Imagine you're diagnosed with high blood pressure at your annual physical, but instead of proposing treatment, your doctor tells you to make an appointment when you have a heart attack.
That's the way the health care system deals with mental health, state Rep. Dafna Michaelson Jenet told a legislative committee Wednesday.
"We are going from crisis to crisis to crisis. Unless you are ill, you don't go see a behavioral health specialist — that's something only crazy people do," the Commerce City Democrat said.
She was introducing landmark legislation she's sponsoring to require health insurance companies to cover an annual mental health wellness examination free of charge in Colorado, the same way annual physicals are covered.
Saying she hopes the requirement leads to "a wholesale cultural shift in the way that we take care of our behavioral health care needs," Michaelson Jenet told fellow lawmakers that similar programs on smaller scales in other states have demonstrated significant cost savings and reductions in incidents of mental illnesses because they were caught early.
The House Health & Insurance Committee passed House Bill 1086 unanimously, moving it to the Appropriations Committee to consider an estimated $13,000 in annual costs to administer the requirement.
If signed into law, the bill would take effect Jan. 1, 2022, and would apply to the estimated 1 million Coloradans who are covered by employer-provided health insurance and through the individual health insurance marketplace.
No other state imposes the requirement on insurance carriers.
There's a crying need for earlier mental health treatment, numerous witnesses told the panel, citing a 2017 federal study that found the state ranked ninth in the country in suicides and a 2019 survey that found more than 750,000 Coloradans couldn't get needed mental health services.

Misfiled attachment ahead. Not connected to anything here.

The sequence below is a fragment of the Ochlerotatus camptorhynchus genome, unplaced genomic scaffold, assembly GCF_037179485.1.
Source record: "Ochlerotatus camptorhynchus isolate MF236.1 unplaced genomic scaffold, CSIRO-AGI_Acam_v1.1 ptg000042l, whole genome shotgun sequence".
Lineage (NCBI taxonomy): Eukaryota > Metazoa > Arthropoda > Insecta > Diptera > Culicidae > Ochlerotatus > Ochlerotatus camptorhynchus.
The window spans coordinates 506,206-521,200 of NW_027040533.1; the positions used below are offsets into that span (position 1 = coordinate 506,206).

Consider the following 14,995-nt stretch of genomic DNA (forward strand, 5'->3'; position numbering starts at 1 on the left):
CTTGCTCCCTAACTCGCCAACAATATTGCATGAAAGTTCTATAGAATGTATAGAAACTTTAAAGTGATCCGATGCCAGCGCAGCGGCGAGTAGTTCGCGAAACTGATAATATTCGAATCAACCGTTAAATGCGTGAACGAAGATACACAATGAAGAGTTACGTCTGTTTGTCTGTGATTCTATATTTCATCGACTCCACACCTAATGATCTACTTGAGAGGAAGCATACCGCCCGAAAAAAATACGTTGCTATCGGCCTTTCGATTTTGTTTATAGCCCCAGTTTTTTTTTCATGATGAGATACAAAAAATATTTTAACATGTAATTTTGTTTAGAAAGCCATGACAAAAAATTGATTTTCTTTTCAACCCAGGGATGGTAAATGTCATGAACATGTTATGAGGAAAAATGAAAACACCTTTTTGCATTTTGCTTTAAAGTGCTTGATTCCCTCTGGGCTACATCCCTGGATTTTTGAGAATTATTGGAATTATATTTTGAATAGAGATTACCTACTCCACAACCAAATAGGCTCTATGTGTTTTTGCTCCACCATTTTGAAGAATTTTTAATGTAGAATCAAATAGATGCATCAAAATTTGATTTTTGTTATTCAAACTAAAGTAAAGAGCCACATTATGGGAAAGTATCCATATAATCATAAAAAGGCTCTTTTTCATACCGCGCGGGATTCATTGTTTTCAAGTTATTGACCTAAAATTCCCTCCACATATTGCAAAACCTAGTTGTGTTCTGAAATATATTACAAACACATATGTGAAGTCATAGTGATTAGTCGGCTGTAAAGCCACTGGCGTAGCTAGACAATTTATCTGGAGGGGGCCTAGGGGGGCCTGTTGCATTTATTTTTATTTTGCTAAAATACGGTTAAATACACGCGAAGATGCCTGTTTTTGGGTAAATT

"We have a law that says your behavioral health care needs to be equal to your physical health care," Michaelson Jenet said. "If taking care of your physical health care means we have preventative access, then we ought to have preventative access for behavioral health care."
Rebecca Turner told lawmakers that she wished the requirement had been in place when she was younger, before psychotic episodes forced her to drop out of college and led to addiction issues that made it difficult to hold a job.
"There were signs that pointed to me developing an issue, but there was no one around to identify and help me treat my illness," she said. "I had no idea what was happening to me and could not begin to communicate how I felt."
Now, she said, she's sober, back in school and getting back on her feet.
"But I could have used some help so much sooner," she said. "I think — rather, know — that House Bill 1086 could make a profound difference. It will surely save lives, along with making the quality of life better for so many, many people."
The bill's other prime sponsor in the House, state Rep. Colin Larson, a Littleton Republican, said hospitals and health insurance companies support the concept "because they know in the end this is going to save money to the system and provide better health care outcomes."
Larson acknowledged that the state's behavioral and mental health care system currently lacks the capacity to handle the mandate due to provider shortages but said he expects the industry will catch up in the time it takes for Coloradans to become aware of the benefit and begin to take advantage of it.
"We are still trying to get over the stigma associated with mental health issues," Larson said. "It's going to take time for people to get comfortable admitting they need to see somebody, but as awareness and acceptance grows, we will see that materialize."
Added Larson: "We are so far behind the eight ball in acceptance of mental health issues. This will start that conversation."
No one testified in opposition to the bill.